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Galeet Dardashti Puts the Band Back Together
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Galeet Dardashti Puts the Band Back Together

The cross-cultural, all-female ensemble Divahn re-emerges, with its mix of the sacred and the secular.

George Robinson covers film and music for The Jewish Week.

Roots music: Galeet Dardashti, with Divahn, whose new CD is titled “Shalhevet.”  Photos courtesy of Galeet Dardashti
Roots music: Galeet Dardashti, with Divahn, whose new CD is titled “Shalhevet.” Photos courtesy of Galeet Dardashti

It’s not an accident that Galeet Dardashti hasn’t released an album since her groundbreaking 2015 recording “The Naming.”

“I was a little busy finishing my dissertation and raising two kids,” the Jewish-Persian-American singer explained in a telephone interview last week.

Now the long wait is over, so much so that March will see her involved in not one but two new CD launches, each spawning live performances in the New York area.

Her children are 9 and 12, her teaching schedule is reasonable and the political atmosphere, she said, is dire.

Time to get the band back together.

Divahn, the band in question, began its life in Austin, Texas, early in the new millennium. After releasing an excellent self-titled debut album in 2002, the group dissolved, but Dardashti looked back on the group fondly and, when she was thinking about future projects, she always saw Divahn as the band that would execute them, even if all its members were replaced. And, indeed, that was what happened.

“What really pushed us to record an album was the 2016 election,” Dardashti said. The timing, she explained, was fortuitous: “Right before we knew the band’s personnel wasn’t going to change any more, and this was a really solid group. After the election we felt that what the world needed was an all-Jewish-female-Middle Eastern band that spoke to what unites us and that celebrates those values.”

A quintet with an impressive roster of guest artists, the current version of Divahn is releasing its first album in almost 20 years on March 7, with a live gig at Joe’s Pub.

The album, “Shalhevet” (Hebrew for “Flame”), is a pulsating, probing collection of Middle Eastern-sounding tunes, drawing on one of Dardashti’s fields of expertise, piyyutim (a Jewish liturgical poem, usually designated to be sung). But with a quintet whose distinguishing features are superb musicianship and a wildly diverse set of musical backgrounds and interests, it’s not just Middle Eastern cultures that are in the mix.

“We have a tabla player (Sejal Kukadia) who plays mostly Indian music, a Latin percussionist (Elizabeth Pupo-Walker) who plays mostly Latin music, a cellist (Eleanor Norton) and a violinist (Megan Gould) who play everything from Middle Eastern to classical to Broadway,” Dardashti said. “Everyone brings their unique strengths and expertise to the table.”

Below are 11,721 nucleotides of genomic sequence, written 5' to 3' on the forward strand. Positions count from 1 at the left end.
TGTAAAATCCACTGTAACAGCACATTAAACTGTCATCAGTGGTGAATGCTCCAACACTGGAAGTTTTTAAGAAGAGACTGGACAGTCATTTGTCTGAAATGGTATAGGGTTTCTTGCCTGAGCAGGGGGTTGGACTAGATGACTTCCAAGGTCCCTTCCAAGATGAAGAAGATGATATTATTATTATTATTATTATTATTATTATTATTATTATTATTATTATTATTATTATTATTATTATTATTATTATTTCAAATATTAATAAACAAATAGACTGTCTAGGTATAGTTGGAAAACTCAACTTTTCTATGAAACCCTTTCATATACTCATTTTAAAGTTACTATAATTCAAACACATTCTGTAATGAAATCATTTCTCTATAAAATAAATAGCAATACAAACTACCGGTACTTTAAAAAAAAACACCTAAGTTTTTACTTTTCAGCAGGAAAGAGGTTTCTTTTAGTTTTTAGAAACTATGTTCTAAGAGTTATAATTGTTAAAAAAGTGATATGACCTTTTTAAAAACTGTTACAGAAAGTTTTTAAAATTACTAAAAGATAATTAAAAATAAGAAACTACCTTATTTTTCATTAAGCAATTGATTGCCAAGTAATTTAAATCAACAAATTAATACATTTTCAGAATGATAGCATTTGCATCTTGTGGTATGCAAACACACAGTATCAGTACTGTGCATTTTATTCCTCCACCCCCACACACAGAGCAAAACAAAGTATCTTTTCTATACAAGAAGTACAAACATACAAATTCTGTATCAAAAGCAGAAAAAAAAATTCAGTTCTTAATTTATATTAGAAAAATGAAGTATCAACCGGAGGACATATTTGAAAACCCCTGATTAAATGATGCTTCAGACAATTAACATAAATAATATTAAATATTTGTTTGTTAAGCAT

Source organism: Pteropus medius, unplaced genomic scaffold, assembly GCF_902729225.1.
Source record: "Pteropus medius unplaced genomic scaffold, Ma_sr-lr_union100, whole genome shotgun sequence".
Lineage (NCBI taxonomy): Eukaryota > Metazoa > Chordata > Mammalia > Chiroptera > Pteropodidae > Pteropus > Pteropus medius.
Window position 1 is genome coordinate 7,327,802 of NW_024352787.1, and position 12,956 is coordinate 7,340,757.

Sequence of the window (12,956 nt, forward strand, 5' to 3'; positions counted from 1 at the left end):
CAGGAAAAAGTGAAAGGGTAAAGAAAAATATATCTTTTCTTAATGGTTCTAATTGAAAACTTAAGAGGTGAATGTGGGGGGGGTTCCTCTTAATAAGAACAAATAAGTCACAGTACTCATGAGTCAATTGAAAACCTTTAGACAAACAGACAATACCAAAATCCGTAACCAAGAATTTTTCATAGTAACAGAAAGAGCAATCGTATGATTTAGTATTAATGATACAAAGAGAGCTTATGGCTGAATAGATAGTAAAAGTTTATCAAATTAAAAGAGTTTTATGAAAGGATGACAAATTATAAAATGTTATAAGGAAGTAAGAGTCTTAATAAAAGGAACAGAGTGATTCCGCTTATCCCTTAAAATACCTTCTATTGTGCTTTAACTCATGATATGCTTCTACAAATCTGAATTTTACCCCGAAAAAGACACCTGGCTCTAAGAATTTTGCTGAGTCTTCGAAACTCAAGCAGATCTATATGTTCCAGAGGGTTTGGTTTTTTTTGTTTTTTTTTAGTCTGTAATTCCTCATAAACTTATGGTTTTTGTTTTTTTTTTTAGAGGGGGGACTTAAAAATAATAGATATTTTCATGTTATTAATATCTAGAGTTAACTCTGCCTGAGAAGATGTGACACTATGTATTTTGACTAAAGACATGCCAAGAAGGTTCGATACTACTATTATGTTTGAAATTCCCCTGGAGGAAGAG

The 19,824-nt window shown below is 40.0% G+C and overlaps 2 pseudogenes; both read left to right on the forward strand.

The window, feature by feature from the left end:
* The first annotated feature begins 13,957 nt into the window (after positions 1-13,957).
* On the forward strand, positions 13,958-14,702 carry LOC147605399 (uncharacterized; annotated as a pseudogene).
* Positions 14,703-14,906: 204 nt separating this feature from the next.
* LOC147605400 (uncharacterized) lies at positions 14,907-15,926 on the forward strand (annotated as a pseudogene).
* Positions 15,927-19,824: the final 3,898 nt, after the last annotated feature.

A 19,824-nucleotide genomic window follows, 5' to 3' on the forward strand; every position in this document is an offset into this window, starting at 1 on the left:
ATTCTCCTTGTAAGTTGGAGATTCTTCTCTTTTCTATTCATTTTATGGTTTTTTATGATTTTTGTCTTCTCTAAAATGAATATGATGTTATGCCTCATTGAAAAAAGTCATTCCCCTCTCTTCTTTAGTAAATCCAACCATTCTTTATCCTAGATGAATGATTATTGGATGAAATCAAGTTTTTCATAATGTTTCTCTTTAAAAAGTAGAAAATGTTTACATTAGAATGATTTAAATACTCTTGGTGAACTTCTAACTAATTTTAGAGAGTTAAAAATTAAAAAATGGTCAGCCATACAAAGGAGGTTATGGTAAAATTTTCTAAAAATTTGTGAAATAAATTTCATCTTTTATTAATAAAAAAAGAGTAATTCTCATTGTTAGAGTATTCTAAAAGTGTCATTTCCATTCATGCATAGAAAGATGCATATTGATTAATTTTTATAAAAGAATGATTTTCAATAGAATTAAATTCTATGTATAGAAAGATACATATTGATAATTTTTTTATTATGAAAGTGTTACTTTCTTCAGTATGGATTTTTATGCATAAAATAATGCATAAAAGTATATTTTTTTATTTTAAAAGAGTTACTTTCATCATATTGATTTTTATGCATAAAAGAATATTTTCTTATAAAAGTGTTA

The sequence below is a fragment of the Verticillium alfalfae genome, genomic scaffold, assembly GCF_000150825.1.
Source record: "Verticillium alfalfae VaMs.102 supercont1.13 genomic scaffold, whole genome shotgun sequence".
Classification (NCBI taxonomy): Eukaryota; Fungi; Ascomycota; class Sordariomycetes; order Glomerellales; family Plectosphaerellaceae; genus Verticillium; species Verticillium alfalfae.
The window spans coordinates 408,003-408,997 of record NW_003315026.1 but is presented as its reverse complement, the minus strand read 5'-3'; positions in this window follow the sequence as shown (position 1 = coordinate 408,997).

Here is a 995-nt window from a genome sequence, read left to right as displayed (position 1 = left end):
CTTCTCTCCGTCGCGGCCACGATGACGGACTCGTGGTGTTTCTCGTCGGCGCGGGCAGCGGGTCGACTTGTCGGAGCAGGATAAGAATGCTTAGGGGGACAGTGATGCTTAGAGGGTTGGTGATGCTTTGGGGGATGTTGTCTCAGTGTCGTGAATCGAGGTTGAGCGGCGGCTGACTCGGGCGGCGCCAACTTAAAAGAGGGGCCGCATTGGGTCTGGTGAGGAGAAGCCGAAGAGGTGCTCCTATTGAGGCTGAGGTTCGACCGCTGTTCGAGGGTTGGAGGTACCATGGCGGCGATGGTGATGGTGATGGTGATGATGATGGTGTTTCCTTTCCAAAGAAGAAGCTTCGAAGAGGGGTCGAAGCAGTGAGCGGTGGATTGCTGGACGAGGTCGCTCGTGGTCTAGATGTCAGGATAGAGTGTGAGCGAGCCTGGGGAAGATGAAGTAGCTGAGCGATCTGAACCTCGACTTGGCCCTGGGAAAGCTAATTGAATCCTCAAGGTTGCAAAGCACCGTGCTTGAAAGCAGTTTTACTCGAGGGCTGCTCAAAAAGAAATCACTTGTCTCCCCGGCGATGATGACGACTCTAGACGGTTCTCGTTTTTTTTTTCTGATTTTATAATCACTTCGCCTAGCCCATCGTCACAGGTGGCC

The musical tradition they are drawing on together is one that testifies to the complex cultural mix at play in Persia and its neighbors in the Middle East.

 

Dardashti explained, “Throughout the history of the Islamic world there have been sacred texts that were set to the tunes of secular songs from around the region. Jewish, Christian and Zoroastrian musicians were an active part of that [cross-pollination], perpetuating the music. These were traditionally songs for men, but we bring our own female approach to these sacred songs.”

Dardashti’s own background is steeped in Middle Eastern musical traditions. Her grandfather, Younis, was a vocal giant of Persian classical music. Her father Farid is a prominent cantor in the U.S. Her training in ethnomusicology diversifies her sources but she still brings a predominantly Middle Eastern spin to Divahn. That, she said, is where the diverse backgrounds of her bandmates come in handy.

The other project that Dardashti has brought to fruition recently is a result of a three-year stint at Jewish Theological Seminary, where she has taught a class on piyyutim that resulted in JTS cantorial and rabbinical students performing their own versions of piyyutim.

“What really pushed us to record an album was the 2016 election,” Dardashti said.

“The Conservative movement’s ‘Siddur Lev Shalem’ has a selection of mystical piyyutim that were unfamiliar to me,” she said. “I thought, if I don’t know them or what to do with them, what will a cantor with little background in this tradition do?”

The class and the album “Seeds of Song” grew out of that situation, focusing on some of the lesser-known verses in the prayerbook. Musically as varied as the school’s student body, “Seeds” is an eclectic, rewarding gathering that suggests that the surface of this tradition — and the new directions it can grow in — has merely been touched. The CD will have a launch concert at JTS on March 22, in conjunction with the opening of the school’s new building.

Dardashti looks back on both the making of “Seeds” and the arduous road that Divahn has taken with a real sense of satisfaction and purpose.

“I could have easily ended the band,” she confessed. “But there was something really special about that band that I just wasn’t ready to let go. We had songs for the next album that we never recorded. I wasn’t ready to not record those songs.”

Which means, hopefully, we will not have to wait five years for the next Divahn CD. _

Galeet Dardashti and Divahn will perform on Saturday, March 7 at Joe’s Pub (425 Lafayette St., publictheater.org) and Sunday, March 29 at Shaarei Tikvah (46 Fox Meadow Rd., Scarsdale).

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